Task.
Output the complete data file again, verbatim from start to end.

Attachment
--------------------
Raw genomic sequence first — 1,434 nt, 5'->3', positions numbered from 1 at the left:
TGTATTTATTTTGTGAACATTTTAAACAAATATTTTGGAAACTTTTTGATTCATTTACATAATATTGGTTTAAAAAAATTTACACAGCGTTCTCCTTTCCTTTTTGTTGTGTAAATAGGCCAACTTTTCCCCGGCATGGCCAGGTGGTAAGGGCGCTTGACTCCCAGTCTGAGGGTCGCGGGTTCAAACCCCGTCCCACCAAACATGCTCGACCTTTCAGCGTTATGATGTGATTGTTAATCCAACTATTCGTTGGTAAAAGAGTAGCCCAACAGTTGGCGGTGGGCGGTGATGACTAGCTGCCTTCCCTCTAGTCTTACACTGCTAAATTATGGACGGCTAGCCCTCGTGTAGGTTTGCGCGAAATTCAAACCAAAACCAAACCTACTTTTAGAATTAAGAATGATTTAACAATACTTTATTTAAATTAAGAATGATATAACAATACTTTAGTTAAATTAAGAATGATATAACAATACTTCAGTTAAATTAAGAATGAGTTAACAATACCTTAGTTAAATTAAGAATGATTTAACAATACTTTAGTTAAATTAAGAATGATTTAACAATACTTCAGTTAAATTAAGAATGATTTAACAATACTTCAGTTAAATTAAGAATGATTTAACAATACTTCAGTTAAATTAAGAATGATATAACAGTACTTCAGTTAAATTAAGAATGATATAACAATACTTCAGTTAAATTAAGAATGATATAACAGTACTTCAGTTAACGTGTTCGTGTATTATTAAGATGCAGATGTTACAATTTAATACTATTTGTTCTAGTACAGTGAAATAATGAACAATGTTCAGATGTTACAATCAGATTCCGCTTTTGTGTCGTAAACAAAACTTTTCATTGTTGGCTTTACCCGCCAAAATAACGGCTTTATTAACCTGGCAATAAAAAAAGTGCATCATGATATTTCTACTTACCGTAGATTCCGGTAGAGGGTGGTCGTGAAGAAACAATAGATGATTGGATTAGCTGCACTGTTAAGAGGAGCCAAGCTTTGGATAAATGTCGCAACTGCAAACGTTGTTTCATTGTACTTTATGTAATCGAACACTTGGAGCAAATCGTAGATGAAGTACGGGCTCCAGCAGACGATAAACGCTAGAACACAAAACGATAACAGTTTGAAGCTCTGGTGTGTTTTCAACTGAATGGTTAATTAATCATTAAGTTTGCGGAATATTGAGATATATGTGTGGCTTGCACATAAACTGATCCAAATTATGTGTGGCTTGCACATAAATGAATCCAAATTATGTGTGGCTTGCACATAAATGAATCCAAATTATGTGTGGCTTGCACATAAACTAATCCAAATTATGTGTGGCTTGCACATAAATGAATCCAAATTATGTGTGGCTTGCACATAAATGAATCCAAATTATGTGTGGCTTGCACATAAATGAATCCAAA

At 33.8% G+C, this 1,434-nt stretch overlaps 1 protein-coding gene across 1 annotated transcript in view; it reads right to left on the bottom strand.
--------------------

Raw genomic sequence first — 1,434 nt, 5'->3', positions numbered from 1 at the left:
TGTATTTATTTTGTGAACATTTTAAACAAATATTTTGGAAACTTTTTGATTCATTTACATAATATTGGTTTAAAAAAATTTACACAGCGTTCTCCTTTCCTTTTTGTTGTGTAAATAGGCCAACTTTTCCCCGGCATGGCCAGGTGGTAAGGGCGCTTGACTCCCAGTCTGAGGGTCGCGGGTTCAAACCCCGTCCCACCAAACATGCTCGACCTTTCAGCGTTATGATGTGATTGTTAATCCAACTATTCGTTGGTAAAAGAGTAGCCCAACAGTTGGCGGTGGGCGGTGATGACTAGCTGCCTTCCCTCTAGTCTTACACTGCTAAATTATGGACGGCTAGCCCTCGTGTAGGTTTGCGCGAAATTCAAACCAAAACCAAACCTACTTTTAGAATTAAGAATGATTTAACAATACTTTATTTAAATTAAGAATGATATAACAATACTTTAGTTAAATTAAGAATGATATAACAATACTTCAGTTAAATTAAGAATGAGTTAACAATACCTTAGTTAAATTAAGAATGATTTAACAATACTTTAGTTAAATTAAGAATGATTTAACAATACTTCAGTTAAATTAAGAATGATTTAACAATACTTCAGTTAAATTAAGAATGATTTAACAATACTTCAGTTAAATTAAGAATGATATAACAGTACTTCAGTTAAATTAAGAATGATATAACAATACTTCAGTTAAATTAAGAATGATATAACAGTACTTCAGTTAACGTGTTCGTGTATTATTAAGATGCAGATGTTACAATTTAATACTATTTGTTCTAGTACAGTGAAATAATGAACAATGTTCAGATGTTACAATCAGATTCCGCTTTTGTGTCGTAAACAAAACTTTTCATTGTTGGCTTTACCCGCCAAAATAACGGCTTTATTAACCTGGCAATAAAAAAAGTGCATCATGATATTTCTACTTACCGTAGATTCCGGTAGAGGGTGGTCGTGAAGAAACAATAGATGATTGGATTAGCTGCACTGTTAAGAGGAGCCAAGCTTTGGATAAATGTCGCAACTGCAAACGTTGTTTCATTGTACTTTATGTAATCGAACACTTGGAGCAAATCGTAGATGAAGTACGGGCTCCAGCAGACGATAAACGCTAGAACACAAAACGATAACAGTTTGAAGCTCTGGTGTGTTTTCAACTGAATGGTTAATTAATCATTAAGTTTGCGGAATATTGAGATATATGTGTGGCTTGCACATAAACTGATCCAAATTATGTGTGGCTTGCACATAAATGAATCCAAATTATGTGTGGCTTGCACATAAATGAATCCAAATTATGTGTGGCTTGCACATAAACTAATCCAAATTATGTGTGGCTTGCACATAAATGAATCCAAATTATGTGTGGCTTGCACATAAATGAATCCAAATTATGTGTGGCTTGCACATAAATGAATCCAAA

At 33.8% G+C, this 1,434-nt stretch overlaps 1 protein-coding gene across 1 annotated transcript in view; it reads right to left on the bottom strand.